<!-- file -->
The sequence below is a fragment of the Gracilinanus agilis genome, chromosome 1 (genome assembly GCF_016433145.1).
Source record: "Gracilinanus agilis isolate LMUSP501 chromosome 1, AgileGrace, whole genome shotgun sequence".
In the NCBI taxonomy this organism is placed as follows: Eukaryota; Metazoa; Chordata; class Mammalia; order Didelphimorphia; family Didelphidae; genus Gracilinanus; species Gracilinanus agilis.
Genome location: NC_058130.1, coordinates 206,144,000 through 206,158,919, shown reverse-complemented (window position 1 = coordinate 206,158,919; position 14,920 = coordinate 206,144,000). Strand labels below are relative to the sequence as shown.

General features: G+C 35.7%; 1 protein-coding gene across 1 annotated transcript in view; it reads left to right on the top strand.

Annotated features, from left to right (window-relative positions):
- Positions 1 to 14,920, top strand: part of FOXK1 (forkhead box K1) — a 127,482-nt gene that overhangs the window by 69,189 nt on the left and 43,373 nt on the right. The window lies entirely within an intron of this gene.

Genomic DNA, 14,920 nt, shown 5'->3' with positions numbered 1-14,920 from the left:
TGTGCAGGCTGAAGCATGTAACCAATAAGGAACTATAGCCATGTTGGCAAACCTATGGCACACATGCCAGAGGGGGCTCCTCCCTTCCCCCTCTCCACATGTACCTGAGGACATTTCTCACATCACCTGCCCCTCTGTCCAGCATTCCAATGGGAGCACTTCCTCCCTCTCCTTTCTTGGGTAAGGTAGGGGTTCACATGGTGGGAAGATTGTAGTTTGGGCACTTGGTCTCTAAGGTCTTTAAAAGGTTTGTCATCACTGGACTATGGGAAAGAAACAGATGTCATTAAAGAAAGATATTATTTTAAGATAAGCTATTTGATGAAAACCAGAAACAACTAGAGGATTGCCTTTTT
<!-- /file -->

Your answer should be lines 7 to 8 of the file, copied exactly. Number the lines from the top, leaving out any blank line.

- Positions 1 to 14,920, top strand: part of FOXK1 (forkhead box K1) — a 127,482-nt gene that overhangs the window by 69,189 nt on the left and 43,373 nt on the right. The window lies entirely within an intron of this gene.

Genomic DNA, 14,920 nt, shown 5'->3' with positions numbered 1-14,920 from the left: